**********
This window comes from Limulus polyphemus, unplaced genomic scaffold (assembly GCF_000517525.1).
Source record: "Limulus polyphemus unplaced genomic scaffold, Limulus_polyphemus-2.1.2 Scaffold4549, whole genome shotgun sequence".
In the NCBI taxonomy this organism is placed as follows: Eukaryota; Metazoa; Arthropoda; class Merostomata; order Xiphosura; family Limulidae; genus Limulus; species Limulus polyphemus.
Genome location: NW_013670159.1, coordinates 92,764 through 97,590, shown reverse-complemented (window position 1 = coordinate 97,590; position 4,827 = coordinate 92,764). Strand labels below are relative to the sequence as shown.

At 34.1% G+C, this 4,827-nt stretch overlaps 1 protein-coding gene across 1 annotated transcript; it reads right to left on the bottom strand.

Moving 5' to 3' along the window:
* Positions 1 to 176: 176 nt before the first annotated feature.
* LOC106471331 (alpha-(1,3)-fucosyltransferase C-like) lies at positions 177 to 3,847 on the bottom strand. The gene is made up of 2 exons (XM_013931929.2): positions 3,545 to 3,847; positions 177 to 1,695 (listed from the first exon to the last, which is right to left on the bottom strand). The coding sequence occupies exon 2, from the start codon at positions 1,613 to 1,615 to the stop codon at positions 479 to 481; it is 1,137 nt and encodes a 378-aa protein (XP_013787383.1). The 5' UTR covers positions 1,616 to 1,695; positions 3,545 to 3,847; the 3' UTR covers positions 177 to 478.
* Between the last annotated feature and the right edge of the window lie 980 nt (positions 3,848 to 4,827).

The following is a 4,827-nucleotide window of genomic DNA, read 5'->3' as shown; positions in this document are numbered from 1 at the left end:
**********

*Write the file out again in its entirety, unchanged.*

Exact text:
This window comes from Limulus polyphemus, unplaced genomic scaffold (assembly GCF_000517525.1).
Source record: "Limulus polyphemus unplaced genomic scaffold, Limulus_polyphemus-2.1.2 Scaffold4549, whole genome shotgun sequence".
In the NCBI taxonomy this organism is placed as follows: Eukaryota; Metazoa; Arthropoda; class Merostomata; order Xiphosura; family Limulidae; genus Limulus; species Limulus polyphemus.
Genome location: NW_013670159.1, coordinates 92,764 through 97,590, shown reverse-complemented (window position 1 = coordinate 97,590; position 4,827 = coordinate 92,764). Strand labels below are relative to the sequence as shown.

At 34.1% G+C, this 4,827-nt stretch overlaps 1 protein-coding gene across 1 annotated transcript; it reads right to left on the bottom strand.

Moving 5' to 3' along the window:
* Positions 1 to 176: 176 nt before the first annotated feature.
* LOC106471331 (alpha-(1,3)-fucosyltransferase C-like) lies at positions 177 to 3,847 on the bottom strand. The gene is made up of 2 exons (XM_013931929.2): positions 3,545 to 3,847; positions 177 to 1,695 (listed from the first exon to the last, which is right to left on the bottom strand). The coding sequence occupies exon 2, from the start codon at positions 1,613 to 1,615 to the stop codon at positions 479 to 481; it is 1,137 nt and encodes a 378-aa protein (XP_013787383.1). The 5' UTR covers positions 1,616 to 1,695; positions 3,545 to 3,847; the 3' UTR covers positions 177 to 478.
* Between the last annotated feature and the right edge of the window lie 980 nt (positions 3,848 to 4,827).

The following is a 4,827-nucleotide window of genomic DNA, read 5'->3' as shown; positions in this document are numbered from 1 at the left end: